In a weird way, 2020 was the year many bond funds were waiting for. Obviously, there were risks, but after years of scarcity, the opportunities suddenly multiplied – the confectionery was very open for business.
Two years later, it looks like we are back to the status quo of an expensive asset class with few opportunities. Now the volatility is making it even more difficult.
For example, managers of sterling corporate bond funds have had a particularly tough time of late, with the average fund down around 8% in the first few months of this year.
Investors have also become less enthusiastic about the sector, with nearly £800m in net outflows in Q1 2022. companies are likely to be the first assets to be sold. .
But has the combination of geopolitical events and a sharp rise in inflation created opportunities for the sector? There may be some signs that there could be pockets of opportunity along the way.
Will the tapering be as bad as expected?
The first thing I want to address is reduction. As Grace Le, co-manager of Artemis Corporate Bond, points out, this is not the disaster for corporate bonds that many may have thought.
The Bank of England holds around £20bn of corporate bonds (representing 4% of the investment grade sterling universe, which is valued at £500bn, and 7% of the non-investment grade universe). financial).
She says selling the Bank of England’s assets would have an impact, but that would be countered by reducing the risk of pensions.
“We’re seeing companies wanting to shed their pension liabilities and transfer those risks to insurers, who typically sell stocks and buy fixed income securities,” she said.
“It has been a boon to the investment grade market. Last year alone saw around £30bn of de-risking transactions completed. It is estimated that there will be £40bn such transactions in 2022.”
Has inflation peaked?
The other big question concerns inflation – not just its peak, but how low it will eventually drop in the future.
Rathbone Strategic Growth portfolio manager David Coombs said we’ve started to see significant outflows from bond funds, especially liabilities, which often sell with low liquidity. As a result, he took the opportunity to buy credit for the first time in years.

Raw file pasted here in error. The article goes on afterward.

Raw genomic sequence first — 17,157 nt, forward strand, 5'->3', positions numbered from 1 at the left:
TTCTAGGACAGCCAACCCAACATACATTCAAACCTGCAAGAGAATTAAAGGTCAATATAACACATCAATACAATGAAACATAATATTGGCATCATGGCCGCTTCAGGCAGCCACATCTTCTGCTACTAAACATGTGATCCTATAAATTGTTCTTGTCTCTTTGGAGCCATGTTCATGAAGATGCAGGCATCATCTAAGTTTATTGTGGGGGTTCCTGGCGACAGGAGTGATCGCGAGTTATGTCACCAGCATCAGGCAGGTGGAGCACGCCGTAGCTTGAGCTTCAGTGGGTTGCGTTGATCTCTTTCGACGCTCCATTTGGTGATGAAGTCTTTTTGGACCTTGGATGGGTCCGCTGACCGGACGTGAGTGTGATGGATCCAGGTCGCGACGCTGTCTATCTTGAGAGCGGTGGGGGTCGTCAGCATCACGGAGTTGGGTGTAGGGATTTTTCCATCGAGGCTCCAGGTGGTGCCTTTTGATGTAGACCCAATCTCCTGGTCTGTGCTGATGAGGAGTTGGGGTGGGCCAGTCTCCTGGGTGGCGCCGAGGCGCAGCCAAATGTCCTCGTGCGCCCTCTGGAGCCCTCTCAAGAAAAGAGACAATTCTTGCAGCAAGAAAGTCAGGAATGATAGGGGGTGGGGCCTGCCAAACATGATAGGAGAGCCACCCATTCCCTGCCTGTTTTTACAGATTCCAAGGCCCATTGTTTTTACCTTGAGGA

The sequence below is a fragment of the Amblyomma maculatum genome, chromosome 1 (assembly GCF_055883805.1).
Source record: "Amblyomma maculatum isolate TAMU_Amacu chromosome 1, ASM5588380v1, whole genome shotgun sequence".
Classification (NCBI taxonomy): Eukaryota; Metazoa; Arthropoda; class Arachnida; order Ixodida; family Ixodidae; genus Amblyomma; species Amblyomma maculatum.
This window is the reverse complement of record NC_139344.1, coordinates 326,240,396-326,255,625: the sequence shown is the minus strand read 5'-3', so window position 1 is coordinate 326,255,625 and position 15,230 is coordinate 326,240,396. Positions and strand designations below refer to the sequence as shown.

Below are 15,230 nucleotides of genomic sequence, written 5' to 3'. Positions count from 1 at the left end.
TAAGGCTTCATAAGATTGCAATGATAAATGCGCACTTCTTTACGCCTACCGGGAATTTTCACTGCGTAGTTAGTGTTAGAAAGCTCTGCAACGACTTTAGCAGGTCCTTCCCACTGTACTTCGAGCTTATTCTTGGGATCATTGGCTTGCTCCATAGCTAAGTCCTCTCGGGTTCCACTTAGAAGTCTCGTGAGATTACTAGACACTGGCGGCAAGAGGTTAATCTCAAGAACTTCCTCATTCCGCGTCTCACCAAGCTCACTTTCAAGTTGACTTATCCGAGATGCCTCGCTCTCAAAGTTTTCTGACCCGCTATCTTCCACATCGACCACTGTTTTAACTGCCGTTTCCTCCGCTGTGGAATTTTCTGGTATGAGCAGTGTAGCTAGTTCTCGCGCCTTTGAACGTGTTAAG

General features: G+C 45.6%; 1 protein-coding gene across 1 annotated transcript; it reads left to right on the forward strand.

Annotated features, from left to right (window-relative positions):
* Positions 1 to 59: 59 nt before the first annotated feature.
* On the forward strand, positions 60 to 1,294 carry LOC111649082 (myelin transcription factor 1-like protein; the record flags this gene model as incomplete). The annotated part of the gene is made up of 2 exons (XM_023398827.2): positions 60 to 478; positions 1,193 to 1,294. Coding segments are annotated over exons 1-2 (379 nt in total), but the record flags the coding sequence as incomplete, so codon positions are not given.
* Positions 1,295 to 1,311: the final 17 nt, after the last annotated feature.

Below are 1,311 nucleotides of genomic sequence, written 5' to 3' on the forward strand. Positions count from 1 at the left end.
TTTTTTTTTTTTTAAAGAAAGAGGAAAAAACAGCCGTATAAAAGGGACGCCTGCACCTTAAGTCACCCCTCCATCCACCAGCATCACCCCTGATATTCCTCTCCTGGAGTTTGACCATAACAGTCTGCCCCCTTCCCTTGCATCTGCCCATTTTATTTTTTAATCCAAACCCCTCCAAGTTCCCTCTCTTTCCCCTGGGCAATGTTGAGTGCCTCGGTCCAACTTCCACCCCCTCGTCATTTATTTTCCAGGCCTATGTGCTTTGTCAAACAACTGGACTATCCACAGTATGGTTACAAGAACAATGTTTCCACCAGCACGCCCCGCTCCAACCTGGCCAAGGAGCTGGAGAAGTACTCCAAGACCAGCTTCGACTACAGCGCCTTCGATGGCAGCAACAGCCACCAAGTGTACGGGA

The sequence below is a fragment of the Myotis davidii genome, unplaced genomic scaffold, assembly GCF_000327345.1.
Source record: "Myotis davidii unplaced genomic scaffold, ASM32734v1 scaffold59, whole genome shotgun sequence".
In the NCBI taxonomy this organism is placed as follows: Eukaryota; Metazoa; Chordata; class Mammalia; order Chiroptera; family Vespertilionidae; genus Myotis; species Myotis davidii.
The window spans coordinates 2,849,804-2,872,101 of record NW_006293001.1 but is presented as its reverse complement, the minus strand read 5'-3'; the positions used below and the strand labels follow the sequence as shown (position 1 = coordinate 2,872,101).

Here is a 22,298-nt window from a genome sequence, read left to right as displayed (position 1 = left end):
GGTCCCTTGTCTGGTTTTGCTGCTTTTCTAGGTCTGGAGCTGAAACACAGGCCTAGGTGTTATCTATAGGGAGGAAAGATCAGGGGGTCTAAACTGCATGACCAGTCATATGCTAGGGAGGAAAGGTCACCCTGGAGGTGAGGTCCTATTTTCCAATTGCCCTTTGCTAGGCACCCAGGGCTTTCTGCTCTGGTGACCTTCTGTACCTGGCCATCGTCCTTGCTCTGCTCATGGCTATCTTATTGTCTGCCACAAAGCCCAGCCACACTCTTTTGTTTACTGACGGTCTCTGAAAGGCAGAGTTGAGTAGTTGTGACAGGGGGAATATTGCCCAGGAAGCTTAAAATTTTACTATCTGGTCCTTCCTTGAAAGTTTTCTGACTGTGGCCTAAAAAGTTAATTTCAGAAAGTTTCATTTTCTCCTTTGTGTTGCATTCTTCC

He says: “It’s mainly for the lower-risk funds in the range, as yields of 3.5-4% look quite attractive on our three-year view (where inflation drops to around 3% and rates of interest will have peaked long ago).”
Jerry Wharton, co-manager of SVS Church House Tenax Absolute Return Strategies, said there are now a number of quality bonds issued last year – when yields were low – that are now trading well below the peer.
Examples include the green bond issued by Berkeley Homes last year (proceeds from this issue can only be used to build new homes that qualify for the highest EPC rating).
These bonds are currently trading at 87 (quick reminder that bonds are redeemed at par, 100p) offering a yield to redemption in nine years of over 4%.
Is BBB the sweet spot?
Certain bonds could also benefit from an increase in interest rates, such as the financial companies that come to mind in this scenario.
BBB-rated bonds also have appeal, as they tend to have a shorter duration and are less interest rate sensitive than A-rated bonds, for example.
Exposure to BBBs has increased exponentially in recent years and while the risk exists of being downgraded to high yield, it is important to remember that many of these companies are dependent on access to quality capital markets. superior to finance their commercial activities. As a result, a significant portion of the BBB universe is highly motivated to stay in the investment grade.
BlackRock Corporate Bond fund manager Ben Edwards currently favors this segment of the market, with more than half of his fund allocation in the BBB space.
Increased volatility means patience is the order of the day for investment grade bonds. Investors need to balance the impact of inflation and rising rates, with the solid macro backdrop that should support the corporate bond market.
Much of this will depend on inflation falling, creating medium to long-term yield opportunities, but I expect it to be a bumpy ride.